Are the Radioactive Fukushima Traces in California Wine Harmful?

Radiation produced by Japan's Fukushima nuclear disaster has been found in Californian wine almost seven years after the event, according to a study published on the preprint server arXiv.org—but the good news is that it won't harm you.

In March 2011, a 9.0 magnitude earthquake and powerful tsunami struck Japan, causing a meltdown of the reactors at the Fukushima Daiichi nuclear power plant, which released radioactive material into the surrounding areas.

Despite California being more than 5,000 miles from Japan, a team of nuclear physicists from the Centre d'Etudes Nucléaires de Bordeaux-Gradignan wanted to find out whether they would find higher levels of a radioactive isotope known as cesium-137 in wines produced in the state after the disaster, compared with those that were made before.

"In January 2017, we came across a series of Californian wines from vintage 2009 to 2012," the authors wrote in the study. "The Fukushima incident resulted in a radioactive cloud that has crossed the Pacific Ocean to reach the west coast of the United States. And in Northern California, there is the Napa Valley. The idea was then to see if, as is the case in Europe following the Chernobyl accident, we could detect a variation in the cesium-137 level in these wines."

To do this, they tested 18 bottles of Californian rosé and cabernet sauvignon made between 2009 and 2012. They found that levels of cesium-137 were elevated in wines produced after the disaster. The Cabernet sauvignon, for example, contained double the amount.

However, there's no need to worry, because the levels of cesium-137 found in the wine are too low to be dangerous to humans.

"Information from Federal agencies, State programs, as well as the California Department of Public Health's (CDPH) own sampling results, concluded there are no health and safety concerns to California residents," the CDPH told Newsweek. "CDPH's Radiologic Health Branch performs weekly air monitoring along the California coast and tabulates and publishes the data on its website. During and after the Fukushima incident, RHB increased its monitoring and also published that data on its website."

Cesium-137 can be used by scientists as a marker for man-made nuclear activity because it is not present in the environment before 1952, when the first nuclear tests began. In the '50s and '60s, large amounts were produced, dispersed and deposited worldwide as a result of such tests. Other sources, such as radioactive waste and nuclear accidents like Fukushima, can also release cesium-137 into the environment.

In fact, the isotope is so widespread that most wines produced after 1952 contain at least a small amount of it. Because of this, the techniques used by researchers to detect cesium-137 can also be used to check for fraud in vintage wines made before this year.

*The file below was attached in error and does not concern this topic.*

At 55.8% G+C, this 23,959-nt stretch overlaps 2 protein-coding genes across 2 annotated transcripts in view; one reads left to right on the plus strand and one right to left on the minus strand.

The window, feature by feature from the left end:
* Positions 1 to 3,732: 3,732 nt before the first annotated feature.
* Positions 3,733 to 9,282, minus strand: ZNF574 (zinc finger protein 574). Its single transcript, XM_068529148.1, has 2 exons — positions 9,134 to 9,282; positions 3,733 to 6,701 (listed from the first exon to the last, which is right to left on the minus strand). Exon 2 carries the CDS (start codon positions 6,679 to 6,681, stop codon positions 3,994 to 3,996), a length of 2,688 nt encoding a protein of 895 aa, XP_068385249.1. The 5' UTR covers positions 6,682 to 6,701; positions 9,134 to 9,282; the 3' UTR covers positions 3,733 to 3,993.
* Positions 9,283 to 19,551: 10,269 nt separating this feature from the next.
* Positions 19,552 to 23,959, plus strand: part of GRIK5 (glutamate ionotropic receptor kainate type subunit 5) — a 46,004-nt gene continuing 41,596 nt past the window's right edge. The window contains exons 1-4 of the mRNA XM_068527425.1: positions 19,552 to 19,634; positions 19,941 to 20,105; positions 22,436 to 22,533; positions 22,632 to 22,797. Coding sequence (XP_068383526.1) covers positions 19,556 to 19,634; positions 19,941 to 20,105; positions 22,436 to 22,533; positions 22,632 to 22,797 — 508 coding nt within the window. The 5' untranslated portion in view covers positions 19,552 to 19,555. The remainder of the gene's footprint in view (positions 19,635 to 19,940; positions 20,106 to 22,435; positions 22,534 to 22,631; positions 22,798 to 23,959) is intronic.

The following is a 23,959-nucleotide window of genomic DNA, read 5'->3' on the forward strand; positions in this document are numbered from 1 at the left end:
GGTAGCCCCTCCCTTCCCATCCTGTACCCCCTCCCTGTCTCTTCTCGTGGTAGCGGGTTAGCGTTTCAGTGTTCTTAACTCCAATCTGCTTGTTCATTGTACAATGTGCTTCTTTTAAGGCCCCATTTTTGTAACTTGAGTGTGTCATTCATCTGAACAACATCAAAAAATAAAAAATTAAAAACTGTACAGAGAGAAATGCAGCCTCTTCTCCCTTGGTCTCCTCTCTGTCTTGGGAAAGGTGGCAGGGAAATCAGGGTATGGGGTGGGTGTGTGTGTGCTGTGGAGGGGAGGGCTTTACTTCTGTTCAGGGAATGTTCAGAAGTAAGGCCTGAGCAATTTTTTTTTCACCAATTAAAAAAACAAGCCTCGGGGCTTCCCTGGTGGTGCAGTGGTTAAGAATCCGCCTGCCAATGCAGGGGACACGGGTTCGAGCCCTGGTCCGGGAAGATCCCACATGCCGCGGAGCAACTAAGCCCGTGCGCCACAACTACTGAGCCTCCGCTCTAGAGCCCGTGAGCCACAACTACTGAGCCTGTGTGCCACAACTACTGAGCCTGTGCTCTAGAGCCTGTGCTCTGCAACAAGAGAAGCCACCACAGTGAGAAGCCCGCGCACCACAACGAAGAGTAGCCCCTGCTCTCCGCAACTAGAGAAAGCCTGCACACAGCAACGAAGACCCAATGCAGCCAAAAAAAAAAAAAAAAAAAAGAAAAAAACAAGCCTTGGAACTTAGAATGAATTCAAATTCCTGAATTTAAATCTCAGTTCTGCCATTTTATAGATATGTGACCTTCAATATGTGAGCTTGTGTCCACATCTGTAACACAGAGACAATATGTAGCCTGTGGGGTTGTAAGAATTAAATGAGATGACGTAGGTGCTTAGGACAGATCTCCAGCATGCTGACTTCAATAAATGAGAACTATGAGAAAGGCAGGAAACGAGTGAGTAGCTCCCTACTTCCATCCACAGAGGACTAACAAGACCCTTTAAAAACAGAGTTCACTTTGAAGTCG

In a statement released in 2011 following the disaster, the World Health Organization (WHO) also allayed the concerns of those living outside Japan regarding the contamination of food and drink products.

"Radiation levels measured to date in other countries are far below the level of background radiation that most people are exposed to in everyday circumstances and do not present health or transportation safety hazards," the WHO said.

"Minute amounts of radioactive cesium and iodine might be found using very sensitive detection methods, but this should not affect foods produced in other countries, as the amounts involved will be well below acceptable levels and would not pose a health concern to those who eat the food," the statement added.

People who are exposed to very high doses of cesium-137 may develop skin burns (if the isotope makes contact with the skin) or malignant tumors, which can result in a lower life expectancy, according to the Environmental Protection Agency.

Remarkably, there were no deaths from acute radiation sickness as a result of the Fukushima accident, according to the World Nuclear Association, because levels of contamination beyond the power plant site were not concentrated enough to cause harm.

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A visitor holds a glass of wine at the Madonna Estate Winery in Napa, California, on August 26, 2014. A study has found traces of radiation from the Fukushima nuclear disaster in bottles of Californian wine. Justin Sullivan/Getty Images

Strangely, the chaotic evacuation of around 150,000 people turned out to be far deadlier, causing more than 1,000 deaths. Many elderly people died due to interruptions in medical care and stressful conditions, while the psychological effects of the evacuation led to widespread depression, alcoholism and suicide in the months and years following the disaster.

Several plant workers were killed at the site, but these deaths were caused by physical injuries related to the natural disasters. In total, more than 15,000 people died in Japan as a result of the tsunami and earthquake.

This article has been updated to include a statement from the California Department of Public Health.

Are the Radioactive Fukushima Traces in California Wine Harmful? | Tech & Science